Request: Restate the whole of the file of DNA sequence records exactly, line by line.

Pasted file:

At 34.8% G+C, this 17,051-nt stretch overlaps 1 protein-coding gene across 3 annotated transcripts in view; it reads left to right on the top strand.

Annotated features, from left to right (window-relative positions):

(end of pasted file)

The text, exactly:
At 34.8% G+C, this 17,051-nt stretch overlaps 1 protein-coding gene across 3 annotated transcripts in view; it reads left to right on the top strand.

Annotated features, from left to right (window-relative positions):